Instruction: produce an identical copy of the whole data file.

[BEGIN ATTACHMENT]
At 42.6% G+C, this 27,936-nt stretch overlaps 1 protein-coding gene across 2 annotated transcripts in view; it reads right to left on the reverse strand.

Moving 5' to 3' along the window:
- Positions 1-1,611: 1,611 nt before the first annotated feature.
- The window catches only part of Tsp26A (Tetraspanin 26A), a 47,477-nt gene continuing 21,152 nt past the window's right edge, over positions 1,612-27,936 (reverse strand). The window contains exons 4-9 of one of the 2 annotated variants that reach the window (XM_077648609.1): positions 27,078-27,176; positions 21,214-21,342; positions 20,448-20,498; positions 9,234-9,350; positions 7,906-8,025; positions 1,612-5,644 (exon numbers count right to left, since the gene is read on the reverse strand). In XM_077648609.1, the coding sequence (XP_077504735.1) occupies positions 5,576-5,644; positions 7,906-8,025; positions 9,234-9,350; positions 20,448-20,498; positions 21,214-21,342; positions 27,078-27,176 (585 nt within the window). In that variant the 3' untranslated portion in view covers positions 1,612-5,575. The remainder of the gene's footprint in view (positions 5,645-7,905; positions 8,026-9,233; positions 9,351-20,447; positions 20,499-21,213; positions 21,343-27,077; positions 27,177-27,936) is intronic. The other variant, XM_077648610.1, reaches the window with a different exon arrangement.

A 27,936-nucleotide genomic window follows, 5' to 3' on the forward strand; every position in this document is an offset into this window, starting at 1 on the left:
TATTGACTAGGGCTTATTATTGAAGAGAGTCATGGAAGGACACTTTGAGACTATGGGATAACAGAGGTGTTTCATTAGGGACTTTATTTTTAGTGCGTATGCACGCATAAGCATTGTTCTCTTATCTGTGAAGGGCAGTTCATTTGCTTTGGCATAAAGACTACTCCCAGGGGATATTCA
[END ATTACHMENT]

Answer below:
At 42.6% G+C, this 27,936-nt stretch overlaps 1 protein-coding gene across 2 annotated transcripts in view; it reads right to left on the reverse strand.

Moving 5' to 3' along the window:
- Positions 1-1,611: 1,611 nt before the first annotated feature.
- The window catches only part of Tsp26A (Tetraspanin 26A), a 47,477-nt gene continuing 21,152 nt past the window's right edge, over positions 1,612-27,936 (reverse strand). The window contains exons 4-9 of one of the 2 annotated variants that reach the window (XM_077648609.1): positions 27,078-27,176; positions 21,214-21,342; positions 20,448-20,498; positions 9,234-9,350; positions 7,906-8,025; positions 1,612-5,644 (exon numbers count right to left, since the gene is read on the reverse strand). In XM_077648609.1, the coding sequence (XP_077504735.1) occupies positions 5,576-5,644; positions 7,906-8,025; positions 9,234-9,350; positions 20,448-20,498; positions 21,214-21,342; positions 27,078-27,176 (585 nt within the window). In that variant the 3' untranslated portion in view covers positions 1,612-5,575. The remainder of the gene's footprint in view (positions 5,645-7,905; positions 8,026-9,233; positions 9,351-20,447; positions 20,499-21,213; positions 21,343-27,077; positions 27,177-27,936) is intronic. The other variant, XM_077648610.1, reaches the window with a different exon arrangement.

A 27,936-nucleotide genomic window follows, 5' to 3' on the forward strand; every position in this document is an offset into this window, starting at 1 on the left:
TATTGACTAGGGCTTATTATTGAAGAGAGTCATGGAAGGACACTTTGAGACTATGGGATAACAGAGGTGTTTCATTAGGGACTTTATTTTTAGTGCGTATGCACGCATAAGCATTGTTCTCTTATCTGTGAAGGGCAGTTCATTTGCTTTGGCATAAAGACTACTCCCAGGGGATATTCA